Suppose a developing country devotes extensive resources towards education and skill of labor force. How might this help tje country avoid coordination failure? Is this strategy likely to be successful ? Why or why not?
Ok, that's a question you could write a book - or several - about.
I really don't see this question happening in a typical consulting interview (unless you're applying for chief economist). I mean you would need to know what coordination failure is (which is one of the lesser known economics concepts, which probably many economists really don't know much, if anything about) and then go from there...
But to answer your question: I believe a general, economics-driven line of argumentation could be:
- A more highly trained workforce is more flexible and adapatable
- Thus, the workforce can work in more sectors, making the economy more diversified and robust
- A more educated workforce is able to create more value add, which may lead to stronger competitive positioning of its companies, which may make them more competitive internationally, which in turn may make them more robust agains coordination problems inside the local economy.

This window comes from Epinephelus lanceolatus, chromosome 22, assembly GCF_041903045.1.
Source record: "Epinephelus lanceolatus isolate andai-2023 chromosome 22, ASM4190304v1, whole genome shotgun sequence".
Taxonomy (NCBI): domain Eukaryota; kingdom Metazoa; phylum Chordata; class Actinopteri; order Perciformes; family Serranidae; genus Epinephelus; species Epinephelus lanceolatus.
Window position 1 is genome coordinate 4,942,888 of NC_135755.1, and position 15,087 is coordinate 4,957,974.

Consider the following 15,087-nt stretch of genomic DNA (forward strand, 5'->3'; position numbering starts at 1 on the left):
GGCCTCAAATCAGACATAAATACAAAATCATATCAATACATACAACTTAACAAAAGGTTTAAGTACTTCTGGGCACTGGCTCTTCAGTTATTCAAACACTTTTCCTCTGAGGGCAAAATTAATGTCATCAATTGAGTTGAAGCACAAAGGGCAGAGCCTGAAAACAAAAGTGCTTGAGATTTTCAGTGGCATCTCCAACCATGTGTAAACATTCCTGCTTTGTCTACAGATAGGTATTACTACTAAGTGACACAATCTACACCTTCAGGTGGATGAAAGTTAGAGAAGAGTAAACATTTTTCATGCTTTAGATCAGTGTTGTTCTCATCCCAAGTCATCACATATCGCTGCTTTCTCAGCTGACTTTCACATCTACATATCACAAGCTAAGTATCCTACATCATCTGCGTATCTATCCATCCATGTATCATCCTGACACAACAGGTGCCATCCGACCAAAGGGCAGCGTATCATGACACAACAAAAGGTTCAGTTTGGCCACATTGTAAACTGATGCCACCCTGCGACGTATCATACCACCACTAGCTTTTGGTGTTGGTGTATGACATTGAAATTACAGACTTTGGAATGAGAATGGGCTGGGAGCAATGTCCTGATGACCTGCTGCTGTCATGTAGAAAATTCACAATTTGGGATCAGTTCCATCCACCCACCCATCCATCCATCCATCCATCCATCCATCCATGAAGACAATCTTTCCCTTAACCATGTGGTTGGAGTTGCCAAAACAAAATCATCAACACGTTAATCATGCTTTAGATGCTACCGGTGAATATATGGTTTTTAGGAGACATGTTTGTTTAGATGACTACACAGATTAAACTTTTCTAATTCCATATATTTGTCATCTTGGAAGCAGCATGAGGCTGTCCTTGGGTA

- Also, an expansive fiscal policy is one remedy against underemplyoment and recessions resulting from coordination failure. Investing into education is one element of expansive fiscal policy (teachers need to be hired, schools and unis need to be build, etc...). This is a bit of a "digging trenches" argument, but true nevertheless
You could also argue that a highly trained workforce makes it more likely that entrepreneurs go "from zero to one", to quote Peter Thiel. Meaning that the create entirely new markets where none existed previously and in turn creating enormous whealth. Think Elon Musk with Paypal (there was no real market for online payment back then), Space X (there was no market for private space flights) or Tesla (There was no real market for EVs). Or think "Satoshi Nakamoto" (pseudonym), who inveneted bitcoin - there was no cryptocurrency market prior, now there is. You can find a few more cases like this, but basing policy decisions on such a bet - yikes!
This line of argumentation is obviously A LOT more fuzzy and philosophical, but fun.